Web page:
I think it goes without saying that Rogers’ view toward people less privileged is a testament to how the corporation operates today. It’s not about selling services that people need, it’s all about the profit. Another more insidious reason why having a handful of corporations is problematic, has to do with media and political bias. If only a few get to decide what information to consume, people are less able to pick what works for them, and less able to make up their own minds. It also makes it that much more difficult for smaller corporations to compete that otherwise may have people’s best interests at heart, since advertisements are already more likely to promote the bigger fish.
Now in a lot of ways, Canada has it better than other places, but we’re far from perfect. Sure, we have free Healthcare, accessible education, and there’s no threat of war that we know of. Still, lots of indigenous people don’t have clean drinking water and are still waiting for real reconciliation from the government. Almost every street corner of Toronto has at least one homeless person, most who can’t collect change anymore because people don’t carry it since the pandemic began. As for shelters, they’re mostly at capacity regardless of what the mayor has to say. For those who have their own homes, their made to be renting indefinitely even though a mortgage is cheaper, and don’t even get me started on our public transit. Aside from slow service, several women within the past few months have been attacked at Toronto subways, and in front of the Eaton Centre, you can always find Pick Up Artists waiting to prey on any woman that would so much as look at them.
Toronto in general has a lot good things going for it, but making people’s lives easier isn’t exactly one of them. As someone who’s lived here for almost six years, what makes the city great are the people- we constantly look out for each other. We have community spaces, libraries, a booming film industry, festivals, and food banks for anyone who needs. But when it comes to those in charge, you’d swear they don’t even exist. Our politicians put a Band-aid on every issue, and most people are skating by juggling two, sometimes even three jobs. Still apparently I’m not allowed to complain, even though I’m still grateful for the good. How about you stop telling others that it could be worse, when you haven’t done anything to make it better either. Like I mentioned earlier, not being able to access your own bank account just because of a system failure is a huge red flag.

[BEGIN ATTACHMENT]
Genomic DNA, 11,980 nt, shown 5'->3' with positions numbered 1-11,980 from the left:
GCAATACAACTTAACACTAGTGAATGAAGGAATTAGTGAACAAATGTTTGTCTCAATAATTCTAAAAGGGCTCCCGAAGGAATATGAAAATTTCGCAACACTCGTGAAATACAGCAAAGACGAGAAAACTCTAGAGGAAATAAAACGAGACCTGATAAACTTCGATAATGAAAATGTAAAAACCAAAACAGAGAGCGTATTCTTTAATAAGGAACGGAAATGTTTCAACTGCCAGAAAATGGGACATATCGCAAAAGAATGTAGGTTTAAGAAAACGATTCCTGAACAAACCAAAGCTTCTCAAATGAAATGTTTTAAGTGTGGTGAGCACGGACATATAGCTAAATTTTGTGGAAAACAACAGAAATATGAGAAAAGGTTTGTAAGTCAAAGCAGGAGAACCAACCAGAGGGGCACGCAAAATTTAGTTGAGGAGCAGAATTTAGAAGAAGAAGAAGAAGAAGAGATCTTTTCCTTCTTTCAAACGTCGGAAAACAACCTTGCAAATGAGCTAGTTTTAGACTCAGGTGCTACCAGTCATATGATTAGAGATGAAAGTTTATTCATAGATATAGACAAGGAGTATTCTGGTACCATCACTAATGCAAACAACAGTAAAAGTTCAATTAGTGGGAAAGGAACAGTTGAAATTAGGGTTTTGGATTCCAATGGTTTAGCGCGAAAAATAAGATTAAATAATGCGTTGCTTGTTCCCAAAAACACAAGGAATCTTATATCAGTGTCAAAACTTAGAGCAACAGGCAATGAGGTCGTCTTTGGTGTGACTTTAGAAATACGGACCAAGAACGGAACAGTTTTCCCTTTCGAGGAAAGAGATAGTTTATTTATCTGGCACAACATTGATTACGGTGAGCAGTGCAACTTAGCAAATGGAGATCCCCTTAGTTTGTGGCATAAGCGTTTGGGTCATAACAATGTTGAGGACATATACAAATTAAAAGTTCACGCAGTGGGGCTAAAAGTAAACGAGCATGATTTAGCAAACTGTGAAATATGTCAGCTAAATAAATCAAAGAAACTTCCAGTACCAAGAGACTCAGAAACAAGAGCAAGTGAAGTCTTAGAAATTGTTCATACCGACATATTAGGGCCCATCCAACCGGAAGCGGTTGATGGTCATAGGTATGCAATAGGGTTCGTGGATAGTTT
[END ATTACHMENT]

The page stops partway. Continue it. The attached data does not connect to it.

Just the other day I donated a few goods to a community fridge in my area. On my way to cross the street, an elderly woman who was just looking in there had noticed me, and came back in order to collect whatever I donated. It made me happy, but it also upset me that she’d even have to rely on that in the first place. No one should be hungry, especially in Canada, that’s supposedly a rich country.
It’s only a matter of time before people get fed up and start finding their own way to thrive, and we’re already seeing this with different programs aimed at supporting people for housing, school grants, and other things. A few years ago, I was lucky enough to join a three-month program at Rotman’s School of Business called RISE, in order to learn how to write a business plan. None of these programs would exist if it weren’t for the beautiful community effort. Someone isn’t doing their job and it’s not the people. Most people work hard enough, we work too much sometimes. Some work multiple jobs. Others work to care for their kids. Then you have artists like me who are trying to build a brand in a world that doesn’t believe in our vision. Regardless of our differences, I’m sure we all have one thing in common: we want better.
The idea that for a few days I couldn’t access my own funds just because of a monopoly that runs this country, goes to show how much of a failure the whole system really is. While carrying cash is a safer bet, it doesn’t change anything. Sometimes when something is broken, instead of fixing it, it’s best to create something better, something that actually benefits everyone. And that’s worth more than my two cents.